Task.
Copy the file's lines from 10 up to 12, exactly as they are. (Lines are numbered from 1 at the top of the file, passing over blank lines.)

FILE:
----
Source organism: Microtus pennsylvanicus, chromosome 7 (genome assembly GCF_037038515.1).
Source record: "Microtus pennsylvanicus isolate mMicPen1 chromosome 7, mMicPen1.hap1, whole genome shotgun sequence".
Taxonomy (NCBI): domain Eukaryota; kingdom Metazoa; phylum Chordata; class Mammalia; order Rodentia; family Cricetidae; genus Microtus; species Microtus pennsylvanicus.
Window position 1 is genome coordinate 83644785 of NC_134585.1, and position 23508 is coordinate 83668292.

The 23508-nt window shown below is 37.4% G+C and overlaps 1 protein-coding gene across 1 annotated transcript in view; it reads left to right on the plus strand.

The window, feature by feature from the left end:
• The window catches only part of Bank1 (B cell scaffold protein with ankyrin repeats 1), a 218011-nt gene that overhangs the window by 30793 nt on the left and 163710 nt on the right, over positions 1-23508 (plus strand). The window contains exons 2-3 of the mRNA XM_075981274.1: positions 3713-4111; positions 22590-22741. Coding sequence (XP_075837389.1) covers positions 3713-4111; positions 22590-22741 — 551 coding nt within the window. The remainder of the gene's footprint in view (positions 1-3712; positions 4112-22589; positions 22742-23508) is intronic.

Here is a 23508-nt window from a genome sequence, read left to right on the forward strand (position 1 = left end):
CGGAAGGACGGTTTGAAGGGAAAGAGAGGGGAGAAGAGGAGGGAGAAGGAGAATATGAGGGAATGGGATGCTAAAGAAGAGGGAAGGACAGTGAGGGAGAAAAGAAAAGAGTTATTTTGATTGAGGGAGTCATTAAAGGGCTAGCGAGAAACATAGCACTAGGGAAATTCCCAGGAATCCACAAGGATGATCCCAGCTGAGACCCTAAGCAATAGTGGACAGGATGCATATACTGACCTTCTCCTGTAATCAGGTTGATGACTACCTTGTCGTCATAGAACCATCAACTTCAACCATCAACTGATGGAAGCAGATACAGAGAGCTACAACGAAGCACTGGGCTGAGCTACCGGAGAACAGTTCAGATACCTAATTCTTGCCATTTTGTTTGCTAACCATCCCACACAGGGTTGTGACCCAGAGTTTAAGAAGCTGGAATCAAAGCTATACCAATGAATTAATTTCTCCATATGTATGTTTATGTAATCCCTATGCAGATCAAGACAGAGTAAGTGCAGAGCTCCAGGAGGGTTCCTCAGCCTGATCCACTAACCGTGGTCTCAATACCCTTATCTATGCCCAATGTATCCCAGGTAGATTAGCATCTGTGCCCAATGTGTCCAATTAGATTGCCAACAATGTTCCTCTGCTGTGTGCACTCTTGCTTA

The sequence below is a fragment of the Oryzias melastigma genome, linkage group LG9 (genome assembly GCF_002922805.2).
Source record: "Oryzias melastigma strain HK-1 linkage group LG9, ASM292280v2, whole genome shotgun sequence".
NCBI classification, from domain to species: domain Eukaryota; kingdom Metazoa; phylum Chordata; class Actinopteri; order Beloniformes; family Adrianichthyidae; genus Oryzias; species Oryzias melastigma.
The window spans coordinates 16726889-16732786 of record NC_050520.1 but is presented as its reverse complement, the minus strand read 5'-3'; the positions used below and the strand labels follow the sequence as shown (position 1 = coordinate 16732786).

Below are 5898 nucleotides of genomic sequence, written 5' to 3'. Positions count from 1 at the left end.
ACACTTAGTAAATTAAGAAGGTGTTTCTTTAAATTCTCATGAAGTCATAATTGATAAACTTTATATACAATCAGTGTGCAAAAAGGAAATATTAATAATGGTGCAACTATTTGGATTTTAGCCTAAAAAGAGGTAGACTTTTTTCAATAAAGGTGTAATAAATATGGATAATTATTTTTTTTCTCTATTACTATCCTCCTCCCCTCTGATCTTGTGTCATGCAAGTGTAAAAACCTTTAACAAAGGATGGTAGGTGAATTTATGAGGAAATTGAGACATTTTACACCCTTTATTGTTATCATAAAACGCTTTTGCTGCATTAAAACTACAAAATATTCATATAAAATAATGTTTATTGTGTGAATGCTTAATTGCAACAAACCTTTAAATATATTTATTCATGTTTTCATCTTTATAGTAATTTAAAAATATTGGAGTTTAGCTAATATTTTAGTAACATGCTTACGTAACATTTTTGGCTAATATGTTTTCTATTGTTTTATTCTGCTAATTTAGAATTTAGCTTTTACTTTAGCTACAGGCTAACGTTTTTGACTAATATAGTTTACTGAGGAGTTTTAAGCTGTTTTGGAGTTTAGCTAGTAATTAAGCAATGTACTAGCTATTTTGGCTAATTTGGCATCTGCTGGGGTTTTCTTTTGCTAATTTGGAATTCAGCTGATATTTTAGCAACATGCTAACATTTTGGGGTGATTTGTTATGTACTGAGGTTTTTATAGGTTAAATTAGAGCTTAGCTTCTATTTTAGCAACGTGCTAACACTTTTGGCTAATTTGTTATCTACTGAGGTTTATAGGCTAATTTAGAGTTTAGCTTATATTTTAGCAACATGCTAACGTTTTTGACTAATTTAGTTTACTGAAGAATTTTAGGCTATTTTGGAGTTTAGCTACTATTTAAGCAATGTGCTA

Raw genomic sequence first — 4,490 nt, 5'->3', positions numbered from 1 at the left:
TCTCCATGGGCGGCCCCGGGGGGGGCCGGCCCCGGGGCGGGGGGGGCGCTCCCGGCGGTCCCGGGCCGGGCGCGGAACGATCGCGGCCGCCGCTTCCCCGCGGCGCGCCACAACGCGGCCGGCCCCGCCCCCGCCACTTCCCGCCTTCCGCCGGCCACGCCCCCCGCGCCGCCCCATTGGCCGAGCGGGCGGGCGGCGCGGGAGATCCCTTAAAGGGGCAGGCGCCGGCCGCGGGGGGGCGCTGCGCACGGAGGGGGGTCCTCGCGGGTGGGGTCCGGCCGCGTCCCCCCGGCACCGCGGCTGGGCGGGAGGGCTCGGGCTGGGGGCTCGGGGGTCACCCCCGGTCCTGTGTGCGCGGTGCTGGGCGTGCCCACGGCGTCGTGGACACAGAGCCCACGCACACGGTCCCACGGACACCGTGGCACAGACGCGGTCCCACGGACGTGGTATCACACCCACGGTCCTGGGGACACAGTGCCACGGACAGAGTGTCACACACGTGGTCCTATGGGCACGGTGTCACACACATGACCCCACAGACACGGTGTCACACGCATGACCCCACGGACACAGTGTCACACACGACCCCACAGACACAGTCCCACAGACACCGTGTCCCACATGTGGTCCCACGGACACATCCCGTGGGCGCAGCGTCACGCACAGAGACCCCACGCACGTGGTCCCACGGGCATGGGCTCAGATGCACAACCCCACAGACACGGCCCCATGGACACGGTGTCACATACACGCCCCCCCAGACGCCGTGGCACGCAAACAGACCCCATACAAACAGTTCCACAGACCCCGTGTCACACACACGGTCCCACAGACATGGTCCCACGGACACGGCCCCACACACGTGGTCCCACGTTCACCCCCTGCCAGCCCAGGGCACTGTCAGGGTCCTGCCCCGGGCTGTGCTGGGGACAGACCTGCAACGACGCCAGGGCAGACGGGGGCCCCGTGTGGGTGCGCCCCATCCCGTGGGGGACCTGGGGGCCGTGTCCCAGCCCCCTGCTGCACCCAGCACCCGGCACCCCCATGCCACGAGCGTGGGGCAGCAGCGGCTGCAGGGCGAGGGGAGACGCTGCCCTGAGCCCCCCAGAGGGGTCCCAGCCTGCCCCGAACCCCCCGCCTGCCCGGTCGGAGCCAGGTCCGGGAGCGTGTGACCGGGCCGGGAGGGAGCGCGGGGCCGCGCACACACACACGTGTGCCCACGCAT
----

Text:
The sequence below is a fragment of the Oryzias melastigma genome, linkage group LG9 (genome assembly GCF_002922805.2).
Source record: "Oryzias melastigma strain HK-1 linkage group LG9, ASM292280v2, whole genome shotgun sequence".
NCBI classification, from domain to species: domain Eukaryota; kingdom Metazoa; phylum Chordata; class Actinopteri; order Beloniformes; family Adrianichthyidae; genus Oryzias; species Oryzias melastigma.